- The 40-yard dash at the NFL combine is like the SATs—a test that’s important in the moment but rarely referenced after the fact. Here are 11 ways to improve the drill.
On the last night of the NFL combine, the convention center connecting downtown Indianapolis’s main hotels is eerily empty. Almost every coach who is unrelated to the defensive backfield has left town—this year, even several head coaches departed midday on Sunday, as did most agents and media. You’d never know a major NFL event was still going on… except for the cornerback and safety prospects practicing for their 40-yard dash in the convention center walkways, where the carpet is perfectly textured. It’s here when I’m reminded how stunningly stupid it is to include a 40-time in a player’s evaluation.
“Take a player’s 40-time with a grain of salt,” everyone says. Even better? Don’t take it at all. A 40-time is like an SAT score: it carries an absurdly disproportionate significance for a short, specific period of someone’s life, and then, once that person joins the real world, it never factors again.
Over the 10 combines I’ve attended, I’ve had some 400 meetings with NFL head coaches, coordinators and position coaches. Off the record, we discuss highly specific topics and watch select plays on film. And not once in these conversations has a current NFL player’s 40-time been referenced.
Observing the defensive backs up close in the Indy convention center, you understand why. The DBs I saw this year were working extra diligently on releasing out of their track stance—a stance that appears exactly zero times in an NFL game. One cornerback was executing only his first two steps, examining his elbow placement over and over.
If you study a player on film, knowing his 40-times is more likely to hinder your judgement than aid it. Think of all the vital football factors a 40-time does not include:
• Pads. Counting the helmet, a player’s on-field equipment can weigh over 10 pounds. Every player carries two ounces of spandex shorts the same way, but not every player carries 10 pounds of equipment the same way. Pads slow down some guys more considerably than others.
• Opponents. The only position where 40-yard sprints even occur regularly is at wide receiver, and even that’s limited to a select few men just once or twice a game. And never do those receivers run 40 yards unimpeded. Almost never, in fact, do they run 10 yards unimpeded. Which is why it only SEEMS smart to argue that the speed of the first 10 yards in a 40-time means something.
• Angles. Football doesn’t just require explosive and fluid movement, it requires explosive and fluid movement at unconventional angles. You’re reminded of that when you see how bizarre a defensive back in the Indy contention center looks working diligently on the (irrelevant) mechanics of his straight-line release.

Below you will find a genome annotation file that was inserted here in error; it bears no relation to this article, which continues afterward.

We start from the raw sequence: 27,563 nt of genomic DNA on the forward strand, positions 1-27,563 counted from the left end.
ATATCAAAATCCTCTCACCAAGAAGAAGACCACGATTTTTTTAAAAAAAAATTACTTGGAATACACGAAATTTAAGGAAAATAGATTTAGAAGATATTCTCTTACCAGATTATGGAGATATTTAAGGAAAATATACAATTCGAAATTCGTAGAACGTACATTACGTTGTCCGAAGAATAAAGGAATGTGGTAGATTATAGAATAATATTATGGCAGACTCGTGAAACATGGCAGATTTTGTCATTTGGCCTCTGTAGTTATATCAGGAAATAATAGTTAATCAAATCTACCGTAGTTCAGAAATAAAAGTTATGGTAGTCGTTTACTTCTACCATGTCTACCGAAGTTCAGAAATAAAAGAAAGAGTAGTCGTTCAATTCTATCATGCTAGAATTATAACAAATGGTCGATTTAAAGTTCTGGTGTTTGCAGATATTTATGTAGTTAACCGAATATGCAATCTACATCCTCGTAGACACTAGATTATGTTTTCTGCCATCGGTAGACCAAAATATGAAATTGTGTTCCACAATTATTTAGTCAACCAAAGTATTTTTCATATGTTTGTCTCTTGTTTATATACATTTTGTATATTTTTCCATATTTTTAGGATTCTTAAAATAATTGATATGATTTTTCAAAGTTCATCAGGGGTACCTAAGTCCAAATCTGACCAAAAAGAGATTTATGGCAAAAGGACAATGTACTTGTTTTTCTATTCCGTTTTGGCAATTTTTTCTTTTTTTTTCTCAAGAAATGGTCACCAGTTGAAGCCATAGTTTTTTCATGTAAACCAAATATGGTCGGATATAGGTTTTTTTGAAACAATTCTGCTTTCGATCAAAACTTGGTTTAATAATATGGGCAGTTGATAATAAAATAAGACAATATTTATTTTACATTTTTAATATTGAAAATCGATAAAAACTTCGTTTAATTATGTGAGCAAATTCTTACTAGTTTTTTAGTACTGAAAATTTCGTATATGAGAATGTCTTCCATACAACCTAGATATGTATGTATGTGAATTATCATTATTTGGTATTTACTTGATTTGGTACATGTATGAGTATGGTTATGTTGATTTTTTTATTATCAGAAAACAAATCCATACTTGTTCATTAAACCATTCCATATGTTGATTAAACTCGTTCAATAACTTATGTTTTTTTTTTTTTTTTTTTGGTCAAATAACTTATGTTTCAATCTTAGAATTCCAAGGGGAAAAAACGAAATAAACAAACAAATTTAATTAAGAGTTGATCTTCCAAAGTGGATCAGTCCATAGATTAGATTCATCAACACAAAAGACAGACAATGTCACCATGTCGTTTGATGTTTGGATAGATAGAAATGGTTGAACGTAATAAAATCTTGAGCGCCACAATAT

• Assignments. In a 40-yard dash, a player thinks about nothing. On a football play, he thinks about his job, his nearby teammates’ jobs, his individual opponent’s technique and the opposing offense’s/defense’s overall design. And so most football movement is inherently reactive, while a 40-yard dash is entirely—and, in the context of a sprint, artificially—proactive.
• The ball. In his book The Thinking Man’s Game, the late, great Paul Zimmerman pointed out something we always forget: a man runs slower when he’s carrying an object. That must be remembered when evaluating the “raw speed” of a running back, wide receiver and any of the defenders tasked with chasing them.
Still, the 40-time will never die for the same reason that pre-election polls will never die: the data, though wildly flawed, is just too crisp and digestible for lay people (and for the many fraudulent, false experts in media who are paid to inform lay people). And it’s only getting worse, since so much information now comes through social media, where brevity is king. A tweet saying “Joe Wideout ran a 4.43” will spread infinitely more than a tweet saying “Joe Wideout has excellent short-area quickness and release footwork, a natural stride, the flexible hips to accelerate on his fourth and fifth step plus the thick, sinewy frame to maintain balance when subtly contacted.”
So instead of crusading against the 40-time, we might as well try and make the drill more informative. It will always be flawed, but the NFL can make it a little less flawed with some adjustments:
• Players should run it in a helmet and full padding (do this for all drills, in fact).
• Running backs should hold a ball.
• Wideouts should run multiple 40s, some with a person lined up directly on top of them (simulated press coverage positioning) and some with a person a few yards away (simulated off-coverage positioning).
• Tight ends should run it out of multiple stances.
• Quarterbacks should initiate their sprint from a throwing posture.
• All offensive players should run an extra 40 with someone chasing them.
• All defenders should run an extra 40 chasing someone else.
• Cornerbacks should start from a backpedal.
• Linebackers and safeties should start from a two-point stance.
• Mercifully, all offensive linemen should skip the sprint completely and instead drive a blocking sled 10 yards. (And install a similar drill for defensive linemen.)
• And, finally, precede every 40-yard drill with a formal announcement reminding observers to watch the player’s film if they really want to know how fast he’ll play.
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